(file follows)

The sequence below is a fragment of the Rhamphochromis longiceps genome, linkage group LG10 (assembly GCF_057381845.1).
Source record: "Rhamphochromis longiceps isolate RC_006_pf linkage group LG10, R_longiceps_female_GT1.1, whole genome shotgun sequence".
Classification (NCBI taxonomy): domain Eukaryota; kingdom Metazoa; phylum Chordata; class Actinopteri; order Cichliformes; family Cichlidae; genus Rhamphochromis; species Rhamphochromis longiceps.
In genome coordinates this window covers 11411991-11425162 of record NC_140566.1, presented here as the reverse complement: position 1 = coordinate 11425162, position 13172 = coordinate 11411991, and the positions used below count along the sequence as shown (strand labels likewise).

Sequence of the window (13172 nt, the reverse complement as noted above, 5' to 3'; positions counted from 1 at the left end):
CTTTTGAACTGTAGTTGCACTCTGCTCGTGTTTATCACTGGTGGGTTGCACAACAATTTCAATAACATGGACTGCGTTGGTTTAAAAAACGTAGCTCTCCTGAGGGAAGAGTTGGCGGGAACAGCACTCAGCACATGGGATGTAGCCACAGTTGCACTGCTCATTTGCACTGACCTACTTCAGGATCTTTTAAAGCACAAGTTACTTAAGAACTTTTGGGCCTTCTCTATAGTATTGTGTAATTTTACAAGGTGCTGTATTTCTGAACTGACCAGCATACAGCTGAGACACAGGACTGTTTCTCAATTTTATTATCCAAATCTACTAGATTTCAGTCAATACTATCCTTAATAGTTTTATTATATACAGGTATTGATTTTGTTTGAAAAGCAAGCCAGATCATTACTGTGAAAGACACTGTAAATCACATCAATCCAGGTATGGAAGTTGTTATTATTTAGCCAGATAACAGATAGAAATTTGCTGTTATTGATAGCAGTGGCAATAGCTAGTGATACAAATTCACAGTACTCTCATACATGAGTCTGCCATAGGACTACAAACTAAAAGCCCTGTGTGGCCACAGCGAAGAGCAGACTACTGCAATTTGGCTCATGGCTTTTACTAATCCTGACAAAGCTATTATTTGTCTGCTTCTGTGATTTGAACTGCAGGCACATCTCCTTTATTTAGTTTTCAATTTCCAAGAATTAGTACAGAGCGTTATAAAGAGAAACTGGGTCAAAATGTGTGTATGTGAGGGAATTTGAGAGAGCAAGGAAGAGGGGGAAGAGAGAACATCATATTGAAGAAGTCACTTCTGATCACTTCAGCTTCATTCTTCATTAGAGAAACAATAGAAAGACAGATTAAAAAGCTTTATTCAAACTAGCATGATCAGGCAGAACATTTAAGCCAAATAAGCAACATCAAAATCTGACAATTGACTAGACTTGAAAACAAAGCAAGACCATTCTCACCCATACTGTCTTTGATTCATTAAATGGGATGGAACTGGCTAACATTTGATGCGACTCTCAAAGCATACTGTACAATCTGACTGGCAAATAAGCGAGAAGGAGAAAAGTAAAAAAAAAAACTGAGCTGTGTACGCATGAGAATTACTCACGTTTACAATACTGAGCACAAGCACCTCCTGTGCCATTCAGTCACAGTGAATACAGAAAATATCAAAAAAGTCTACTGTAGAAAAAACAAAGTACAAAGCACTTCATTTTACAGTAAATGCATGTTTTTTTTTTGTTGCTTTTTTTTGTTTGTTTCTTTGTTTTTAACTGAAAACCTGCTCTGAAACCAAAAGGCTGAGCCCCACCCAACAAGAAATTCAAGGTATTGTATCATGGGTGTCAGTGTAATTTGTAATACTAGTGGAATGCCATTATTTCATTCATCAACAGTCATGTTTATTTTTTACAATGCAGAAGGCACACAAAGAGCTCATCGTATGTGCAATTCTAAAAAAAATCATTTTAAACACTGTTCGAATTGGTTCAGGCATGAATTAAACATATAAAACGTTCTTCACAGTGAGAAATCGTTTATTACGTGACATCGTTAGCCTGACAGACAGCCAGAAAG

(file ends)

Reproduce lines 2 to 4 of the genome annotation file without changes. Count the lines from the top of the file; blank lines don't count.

Source record: "Rhamphochromis longiceps isolate RC_006_pf linkage group LG10, R_longiceps_female_GT1.1, whole genome shotgun sequence".
Classification (NCBI taxonomy): domain Eukaryota; kingdom Metazoa; phylum Chordata; class Actinopteri; order Cichliformes; family Cichlidae; genus Rhamphochromis; species Rhamphochromis longiceps.
In genome coordinates this window covers 11411991-11425162 of record NC_140566.1, presented here as the reverse complement: position 1 = coordinate 11425162, position 13172 = coordinate 11411991, and the positions used below count along the sequence as shown (strand labels likewise).